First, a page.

In May 1968, workers at the Hartuv quarry in the Judean Hills were quarrying with explosives. Each blast was much like the one before, until a strange gap opened up in the rock face. Peering inside, the men discovered a large cave, its roof dripping with stalactites, the oldest of which would later be dated to around 300,000 years old.
After its discovery, local authorities decided to keep the cave a secret, fearing the ancient formations would be damaged if it were opened to the public. Seven years later, on March 16, 1975, the cave was declared a nature reserve and its secrets were revealed.
The Avshalom Cave, also known as the Soreq Cave, has since become one of Israel’s most incredible natural wonders. From the roof of the 50,000-square-foot cavern hangs a forest of stalactites, the largest more than 13 feet long, slowly formed over millennia by the slow dripping of water through cracks in the ceiling. Rising up from the floor beneath them are a series of towering stalagmites, while some stalactites and stalagmites have joined to form pillars.
The result is a strange subterranean world of bizarre formations, with organic-looking shapes that resemble coral reefs and tentacles. Other formations have been compared to a whole range of objects: elephant ears, ice cream cones, the Lion King, and the U.S. Capitol Building.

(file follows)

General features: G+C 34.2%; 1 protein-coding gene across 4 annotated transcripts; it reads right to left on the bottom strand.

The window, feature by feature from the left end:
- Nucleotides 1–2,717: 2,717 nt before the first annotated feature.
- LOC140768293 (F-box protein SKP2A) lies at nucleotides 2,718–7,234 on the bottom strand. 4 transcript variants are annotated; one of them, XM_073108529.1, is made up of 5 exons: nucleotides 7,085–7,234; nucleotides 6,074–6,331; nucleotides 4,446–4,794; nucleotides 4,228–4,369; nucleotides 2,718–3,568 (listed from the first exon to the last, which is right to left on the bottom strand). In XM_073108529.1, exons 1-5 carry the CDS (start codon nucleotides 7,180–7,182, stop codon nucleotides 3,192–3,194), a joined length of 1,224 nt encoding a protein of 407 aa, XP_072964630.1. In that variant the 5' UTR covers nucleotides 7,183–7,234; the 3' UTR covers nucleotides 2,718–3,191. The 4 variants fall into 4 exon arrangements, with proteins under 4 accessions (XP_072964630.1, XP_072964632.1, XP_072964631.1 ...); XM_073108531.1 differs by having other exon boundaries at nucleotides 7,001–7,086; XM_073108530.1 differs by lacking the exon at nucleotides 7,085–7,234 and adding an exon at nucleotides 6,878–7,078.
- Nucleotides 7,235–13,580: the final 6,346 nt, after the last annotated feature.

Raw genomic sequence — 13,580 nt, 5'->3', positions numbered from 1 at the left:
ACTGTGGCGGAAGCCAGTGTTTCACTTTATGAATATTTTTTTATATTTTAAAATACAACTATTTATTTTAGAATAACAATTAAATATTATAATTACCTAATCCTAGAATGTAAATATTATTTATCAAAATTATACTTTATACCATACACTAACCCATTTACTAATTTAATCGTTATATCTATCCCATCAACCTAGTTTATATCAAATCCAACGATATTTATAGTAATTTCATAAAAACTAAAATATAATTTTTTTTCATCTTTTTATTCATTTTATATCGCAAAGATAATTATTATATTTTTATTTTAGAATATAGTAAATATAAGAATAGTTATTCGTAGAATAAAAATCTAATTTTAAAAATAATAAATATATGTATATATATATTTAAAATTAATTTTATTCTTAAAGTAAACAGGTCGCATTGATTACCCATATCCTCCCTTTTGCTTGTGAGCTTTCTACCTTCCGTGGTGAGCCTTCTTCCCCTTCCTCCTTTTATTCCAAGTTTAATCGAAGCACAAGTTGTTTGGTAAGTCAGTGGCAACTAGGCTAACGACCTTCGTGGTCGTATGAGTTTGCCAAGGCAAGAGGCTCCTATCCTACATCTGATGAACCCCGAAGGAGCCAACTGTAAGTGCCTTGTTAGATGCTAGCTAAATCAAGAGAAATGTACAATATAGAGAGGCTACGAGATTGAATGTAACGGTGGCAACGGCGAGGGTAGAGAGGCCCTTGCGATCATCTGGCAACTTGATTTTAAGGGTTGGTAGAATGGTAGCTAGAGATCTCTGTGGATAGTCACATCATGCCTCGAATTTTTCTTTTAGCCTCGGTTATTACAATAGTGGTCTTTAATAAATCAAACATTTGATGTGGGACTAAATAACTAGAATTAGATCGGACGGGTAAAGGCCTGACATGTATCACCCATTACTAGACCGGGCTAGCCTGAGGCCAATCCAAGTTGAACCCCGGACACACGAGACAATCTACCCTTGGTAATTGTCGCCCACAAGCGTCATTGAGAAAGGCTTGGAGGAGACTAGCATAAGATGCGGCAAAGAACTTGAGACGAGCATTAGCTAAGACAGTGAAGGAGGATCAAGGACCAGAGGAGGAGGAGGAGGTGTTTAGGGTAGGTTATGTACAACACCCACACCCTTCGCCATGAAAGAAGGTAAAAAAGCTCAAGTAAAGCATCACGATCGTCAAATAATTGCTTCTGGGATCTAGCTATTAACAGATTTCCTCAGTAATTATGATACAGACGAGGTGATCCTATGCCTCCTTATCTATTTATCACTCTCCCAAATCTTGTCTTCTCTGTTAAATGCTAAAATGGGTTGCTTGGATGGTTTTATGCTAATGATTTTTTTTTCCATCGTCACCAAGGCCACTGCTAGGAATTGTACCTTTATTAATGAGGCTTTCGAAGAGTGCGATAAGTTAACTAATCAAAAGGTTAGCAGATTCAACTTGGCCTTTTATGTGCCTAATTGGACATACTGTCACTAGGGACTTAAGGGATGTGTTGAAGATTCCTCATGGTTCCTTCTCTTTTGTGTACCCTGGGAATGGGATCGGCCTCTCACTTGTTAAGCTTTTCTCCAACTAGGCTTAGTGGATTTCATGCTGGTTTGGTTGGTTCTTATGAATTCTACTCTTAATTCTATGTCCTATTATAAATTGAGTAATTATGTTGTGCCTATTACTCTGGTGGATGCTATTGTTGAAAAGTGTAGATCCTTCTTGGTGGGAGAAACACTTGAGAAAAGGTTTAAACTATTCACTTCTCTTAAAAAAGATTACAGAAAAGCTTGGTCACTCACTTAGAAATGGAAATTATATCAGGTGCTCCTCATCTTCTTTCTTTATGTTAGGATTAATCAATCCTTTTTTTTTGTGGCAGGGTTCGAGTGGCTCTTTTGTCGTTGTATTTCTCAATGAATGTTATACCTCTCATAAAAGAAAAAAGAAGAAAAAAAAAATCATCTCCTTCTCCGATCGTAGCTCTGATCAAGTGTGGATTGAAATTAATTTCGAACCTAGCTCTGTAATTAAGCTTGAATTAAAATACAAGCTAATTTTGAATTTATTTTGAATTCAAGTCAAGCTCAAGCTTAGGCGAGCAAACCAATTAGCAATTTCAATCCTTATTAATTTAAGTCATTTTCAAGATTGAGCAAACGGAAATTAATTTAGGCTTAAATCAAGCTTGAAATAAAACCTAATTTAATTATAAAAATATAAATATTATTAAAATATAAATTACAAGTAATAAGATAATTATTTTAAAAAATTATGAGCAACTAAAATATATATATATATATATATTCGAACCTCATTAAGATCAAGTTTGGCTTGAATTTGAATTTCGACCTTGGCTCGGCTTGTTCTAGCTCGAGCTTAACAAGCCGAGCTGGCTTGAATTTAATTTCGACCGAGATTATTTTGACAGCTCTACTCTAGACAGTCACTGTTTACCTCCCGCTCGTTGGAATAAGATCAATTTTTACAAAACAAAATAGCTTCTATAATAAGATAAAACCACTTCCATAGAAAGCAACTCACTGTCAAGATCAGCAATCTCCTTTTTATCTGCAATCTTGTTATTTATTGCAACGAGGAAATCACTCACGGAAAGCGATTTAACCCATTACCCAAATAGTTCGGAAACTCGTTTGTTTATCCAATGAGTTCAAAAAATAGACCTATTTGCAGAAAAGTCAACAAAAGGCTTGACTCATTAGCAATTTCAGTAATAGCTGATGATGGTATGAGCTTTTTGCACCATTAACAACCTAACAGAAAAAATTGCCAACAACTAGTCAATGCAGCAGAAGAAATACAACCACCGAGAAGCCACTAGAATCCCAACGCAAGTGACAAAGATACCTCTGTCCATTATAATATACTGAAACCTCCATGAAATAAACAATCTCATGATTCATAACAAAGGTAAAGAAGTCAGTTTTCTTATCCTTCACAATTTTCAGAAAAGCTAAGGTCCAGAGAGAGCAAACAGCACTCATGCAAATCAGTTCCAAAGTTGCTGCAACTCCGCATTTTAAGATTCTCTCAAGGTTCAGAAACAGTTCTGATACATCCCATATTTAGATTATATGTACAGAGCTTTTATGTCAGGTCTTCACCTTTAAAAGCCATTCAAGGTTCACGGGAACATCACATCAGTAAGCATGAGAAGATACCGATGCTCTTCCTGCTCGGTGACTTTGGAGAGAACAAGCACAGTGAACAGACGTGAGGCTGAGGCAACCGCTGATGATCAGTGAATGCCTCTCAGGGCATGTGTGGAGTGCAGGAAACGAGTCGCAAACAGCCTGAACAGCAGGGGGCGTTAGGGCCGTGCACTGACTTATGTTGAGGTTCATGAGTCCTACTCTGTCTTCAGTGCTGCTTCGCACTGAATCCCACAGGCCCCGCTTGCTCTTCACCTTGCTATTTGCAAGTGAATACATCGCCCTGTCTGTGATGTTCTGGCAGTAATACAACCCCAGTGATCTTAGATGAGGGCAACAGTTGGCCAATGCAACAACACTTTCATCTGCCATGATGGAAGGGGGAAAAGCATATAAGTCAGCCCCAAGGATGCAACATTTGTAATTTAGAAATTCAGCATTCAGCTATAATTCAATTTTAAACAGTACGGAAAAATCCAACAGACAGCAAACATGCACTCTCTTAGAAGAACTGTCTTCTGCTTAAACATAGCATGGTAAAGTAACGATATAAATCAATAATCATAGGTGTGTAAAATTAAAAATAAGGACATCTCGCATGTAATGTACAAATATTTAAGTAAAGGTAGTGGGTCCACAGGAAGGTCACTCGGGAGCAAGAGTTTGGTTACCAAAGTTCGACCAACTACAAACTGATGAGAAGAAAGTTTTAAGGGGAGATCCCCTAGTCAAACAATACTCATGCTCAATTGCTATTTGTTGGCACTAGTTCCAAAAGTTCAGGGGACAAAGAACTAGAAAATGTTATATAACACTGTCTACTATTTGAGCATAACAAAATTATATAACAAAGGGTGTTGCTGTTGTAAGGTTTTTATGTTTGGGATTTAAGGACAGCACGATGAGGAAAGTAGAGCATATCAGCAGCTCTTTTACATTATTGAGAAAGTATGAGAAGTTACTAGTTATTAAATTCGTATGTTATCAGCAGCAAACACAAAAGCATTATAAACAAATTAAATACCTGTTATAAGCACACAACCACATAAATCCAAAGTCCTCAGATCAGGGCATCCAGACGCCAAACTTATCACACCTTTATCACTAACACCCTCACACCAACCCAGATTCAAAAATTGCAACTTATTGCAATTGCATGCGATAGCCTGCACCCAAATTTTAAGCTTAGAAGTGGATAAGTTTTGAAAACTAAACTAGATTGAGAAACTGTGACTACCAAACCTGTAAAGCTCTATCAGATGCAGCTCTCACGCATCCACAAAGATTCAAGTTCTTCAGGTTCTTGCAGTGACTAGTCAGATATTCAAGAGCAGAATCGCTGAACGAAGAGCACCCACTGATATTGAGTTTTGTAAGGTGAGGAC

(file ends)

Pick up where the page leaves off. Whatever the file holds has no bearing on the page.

The whole effect has been made even more trippy since the installation of a modern lighting system. For years, the cave was illuminated by the white light of automobile headlamps. This, however, triggered photosynthesis and the algae inside the cave began to grow, threatening to cover the bare rock formations in a uniform smudge of dark green moss. The park officials then tried using ultraviolet light at night to kill the algae, but the algae eventually developed an immunity to UV light.
In 2012, a new anti-algae tactic was employed. A lighting system was installed that used only a limited part of the color spectrum, with shifting shades of orange, blue and green. Not only did this help to control the algae, it also gave the cave an otherworldly appearance that made the whole experience all the more memorable.
At the time, some park officials had mixed feelings about the new lighting, worrying it would detract from the cave’s natural beauty. Boris Kripak, a Russian-born archaeologist who worked at the cave, told the Los Angeles Times: “We don’t want to turn the cave into a discotheque.” But he also admitted that the shifting colors, which range from bright orange to deep purple, had given new life to the ancient cavern, saying “It’s like the cave is breathing.”